April 29th, 2015
At this point in the history of space research, we are quite accustomed to new developments and regular activity from NASA, the Russian Space Agency, and the ESA. The latter two being the traditional pioneers of space exploration. But what of the other space programs on planet earth; who are the up and coming players in this rapidly expanding playing field? With that question in mind, here is my list of top 5 rapidly rising space programs.
5 – Korea: The Korea Aerospace Research Institute was only founded in 1989, but didn’t take long to develop its first sattelite – the Arirang-1 and its first rocket the KSR-1. Over the past decade KARI has worked closely with the Russian space program which eventually led to the first Korean living aboard the ISS back in 2008.
4 – Ukraine: Not the most economically powerful nation on the list, the State Space Agency of Ukraine was born after the dissolution of the Soviet Union. By the late 90’s they were cooperating with NASA on manned space missions. In the short time they have existed the SSAU has launched more than 127 rockets and more than 240 satellites.
3 – Japan: If I were to attempt to list the achievements of the Japan Aerospace Exploration Agency (JAXA) I could fill quite a few pages. Very much the behind the scenes work horse of space research, JAXA has been particularly good with monitoring and observation type space operations. They also run important re-supply missions to the ISS. The only thing they have yet to do is develop their own manned space aircraft, a goal they have set for 2025.
2 -India: Though often referred to as the coolest new kid on the block when it comes to space, the India Space Research Organization has actually been launching satellites and conducting experiments since the 1960’s. In 2008 the ISRO made headlines by launching an unmanned lunar probe. Then last year the government announced they are working on their own Mars exploration mission “Mangalyaan” which is to be launched at the end of this year. Despite their achievements until now and their ambitious plans, over the past decade the program has also suffered 2 accidents involving the loss of two rockets during take-off, casting some doubt as to whether they will reach their goals in the near future.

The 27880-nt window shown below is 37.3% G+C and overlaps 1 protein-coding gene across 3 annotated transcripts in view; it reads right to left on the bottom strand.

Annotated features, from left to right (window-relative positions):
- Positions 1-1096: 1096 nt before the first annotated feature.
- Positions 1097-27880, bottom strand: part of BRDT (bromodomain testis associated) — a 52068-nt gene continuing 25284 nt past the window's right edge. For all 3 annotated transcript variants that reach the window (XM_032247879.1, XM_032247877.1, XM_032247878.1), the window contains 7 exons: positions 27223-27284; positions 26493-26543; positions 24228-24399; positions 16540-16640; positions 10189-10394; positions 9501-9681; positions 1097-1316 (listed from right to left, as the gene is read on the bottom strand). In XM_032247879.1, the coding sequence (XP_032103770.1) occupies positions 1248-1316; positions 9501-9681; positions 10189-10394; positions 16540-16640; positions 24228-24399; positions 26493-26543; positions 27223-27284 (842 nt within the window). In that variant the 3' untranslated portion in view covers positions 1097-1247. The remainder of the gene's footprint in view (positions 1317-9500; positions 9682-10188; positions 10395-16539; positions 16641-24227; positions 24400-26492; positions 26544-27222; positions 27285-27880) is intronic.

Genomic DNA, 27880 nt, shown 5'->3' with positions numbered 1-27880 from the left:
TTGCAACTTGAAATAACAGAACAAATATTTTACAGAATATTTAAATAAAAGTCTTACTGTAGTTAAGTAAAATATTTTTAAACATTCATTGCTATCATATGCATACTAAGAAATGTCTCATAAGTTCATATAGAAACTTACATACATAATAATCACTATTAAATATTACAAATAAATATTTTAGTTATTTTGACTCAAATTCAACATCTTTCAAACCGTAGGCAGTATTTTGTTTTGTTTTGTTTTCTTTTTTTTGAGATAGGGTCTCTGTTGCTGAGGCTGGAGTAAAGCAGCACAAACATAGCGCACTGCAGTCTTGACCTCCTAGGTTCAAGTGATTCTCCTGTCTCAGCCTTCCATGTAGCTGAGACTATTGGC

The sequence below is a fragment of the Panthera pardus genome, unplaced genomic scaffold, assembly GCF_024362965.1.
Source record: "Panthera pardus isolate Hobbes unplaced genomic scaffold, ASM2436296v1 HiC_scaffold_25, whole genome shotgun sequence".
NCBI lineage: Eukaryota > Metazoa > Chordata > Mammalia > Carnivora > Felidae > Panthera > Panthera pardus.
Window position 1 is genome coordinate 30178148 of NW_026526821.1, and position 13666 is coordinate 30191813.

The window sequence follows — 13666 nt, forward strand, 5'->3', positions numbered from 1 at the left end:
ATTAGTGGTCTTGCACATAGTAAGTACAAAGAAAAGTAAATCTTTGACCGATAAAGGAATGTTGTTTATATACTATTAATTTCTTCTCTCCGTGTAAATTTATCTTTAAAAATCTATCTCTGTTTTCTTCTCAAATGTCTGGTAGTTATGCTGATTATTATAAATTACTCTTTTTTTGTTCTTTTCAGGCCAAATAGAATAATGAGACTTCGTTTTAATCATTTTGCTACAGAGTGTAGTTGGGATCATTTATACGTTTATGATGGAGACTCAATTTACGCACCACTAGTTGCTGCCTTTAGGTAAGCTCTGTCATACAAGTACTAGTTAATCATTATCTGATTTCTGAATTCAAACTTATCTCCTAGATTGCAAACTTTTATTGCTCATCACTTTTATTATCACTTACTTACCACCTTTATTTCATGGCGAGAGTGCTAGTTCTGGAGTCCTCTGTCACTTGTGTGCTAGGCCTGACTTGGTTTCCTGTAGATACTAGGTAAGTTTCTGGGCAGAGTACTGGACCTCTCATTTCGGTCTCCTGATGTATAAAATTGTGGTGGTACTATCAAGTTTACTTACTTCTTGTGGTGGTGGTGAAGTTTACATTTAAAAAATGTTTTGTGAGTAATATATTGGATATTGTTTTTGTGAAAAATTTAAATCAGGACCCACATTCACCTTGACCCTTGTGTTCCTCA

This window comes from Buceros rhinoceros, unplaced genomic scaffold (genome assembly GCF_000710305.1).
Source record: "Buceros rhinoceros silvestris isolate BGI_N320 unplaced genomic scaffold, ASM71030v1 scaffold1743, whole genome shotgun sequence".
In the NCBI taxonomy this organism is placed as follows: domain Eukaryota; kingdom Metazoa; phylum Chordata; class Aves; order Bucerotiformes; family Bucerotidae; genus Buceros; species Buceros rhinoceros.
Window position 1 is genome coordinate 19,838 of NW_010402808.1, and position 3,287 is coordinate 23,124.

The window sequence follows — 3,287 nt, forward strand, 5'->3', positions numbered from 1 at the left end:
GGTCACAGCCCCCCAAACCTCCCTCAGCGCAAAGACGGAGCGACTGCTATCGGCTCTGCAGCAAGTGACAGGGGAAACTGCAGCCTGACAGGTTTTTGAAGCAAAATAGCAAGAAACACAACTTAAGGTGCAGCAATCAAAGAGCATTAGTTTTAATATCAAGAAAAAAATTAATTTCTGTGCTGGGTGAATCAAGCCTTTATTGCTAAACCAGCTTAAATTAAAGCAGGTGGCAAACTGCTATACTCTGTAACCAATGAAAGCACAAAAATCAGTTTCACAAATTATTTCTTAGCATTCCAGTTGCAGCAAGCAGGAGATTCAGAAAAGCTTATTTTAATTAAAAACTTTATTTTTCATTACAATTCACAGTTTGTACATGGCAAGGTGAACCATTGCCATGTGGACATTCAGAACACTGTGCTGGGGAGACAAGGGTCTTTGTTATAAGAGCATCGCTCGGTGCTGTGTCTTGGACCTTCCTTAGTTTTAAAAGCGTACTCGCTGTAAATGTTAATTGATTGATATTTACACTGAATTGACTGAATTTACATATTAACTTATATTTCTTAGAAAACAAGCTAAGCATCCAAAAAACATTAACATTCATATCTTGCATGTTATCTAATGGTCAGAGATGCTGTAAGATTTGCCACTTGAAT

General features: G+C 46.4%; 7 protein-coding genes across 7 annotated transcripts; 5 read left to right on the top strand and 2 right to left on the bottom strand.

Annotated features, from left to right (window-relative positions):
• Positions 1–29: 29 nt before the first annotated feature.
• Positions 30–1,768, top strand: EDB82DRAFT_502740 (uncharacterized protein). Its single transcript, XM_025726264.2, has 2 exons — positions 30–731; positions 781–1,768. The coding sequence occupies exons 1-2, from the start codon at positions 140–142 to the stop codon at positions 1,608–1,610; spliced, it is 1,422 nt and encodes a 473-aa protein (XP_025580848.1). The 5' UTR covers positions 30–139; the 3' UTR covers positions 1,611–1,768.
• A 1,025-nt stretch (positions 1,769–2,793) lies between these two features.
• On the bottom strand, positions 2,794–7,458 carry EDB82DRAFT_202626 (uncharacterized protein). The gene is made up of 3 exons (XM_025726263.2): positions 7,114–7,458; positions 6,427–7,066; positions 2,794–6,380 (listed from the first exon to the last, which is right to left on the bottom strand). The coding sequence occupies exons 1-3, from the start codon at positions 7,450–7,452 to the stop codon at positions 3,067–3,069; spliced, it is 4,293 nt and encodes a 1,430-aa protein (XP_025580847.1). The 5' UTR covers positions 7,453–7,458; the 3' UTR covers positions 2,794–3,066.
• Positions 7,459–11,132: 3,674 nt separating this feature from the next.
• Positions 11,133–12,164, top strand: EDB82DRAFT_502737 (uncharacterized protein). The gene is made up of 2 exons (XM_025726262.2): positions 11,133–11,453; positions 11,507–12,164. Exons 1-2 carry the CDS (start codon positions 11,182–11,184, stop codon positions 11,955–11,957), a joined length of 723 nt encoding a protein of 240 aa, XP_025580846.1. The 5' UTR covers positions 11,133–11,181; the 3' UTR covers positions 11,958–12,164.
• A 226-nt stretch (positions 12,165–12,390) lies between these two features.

1 – China: In 2003 China became only the 3rd nation on the planet to launch its own manned space shuttle, the Shenzhou 5, into orbit. Next month they will launch the Shenzhou 10, which is part of the preparation for what will eventually be an independent Chinese space station. Again, making them only the third nation to ever do so (after the US and Russia). They have the technology, they have the resources, and like so many assessments conclude about China these days, the sky’s the limit, only not quite in this context.
Honorable Mention- Brazil: Latin America’s leading nation in terms of space research, Brazil has been successfully launching satellites since 2004. With the development of their own rocket, the VSB-30, the government plans to expand the capabilities and activities of the agency. The Brazilian space agency entered into a joint satellite launching venture back in 2003 with the State Space Agency of the Ukraine. Keep an eye on this program, it’s going places!
Photo: kalai8_blog / flickr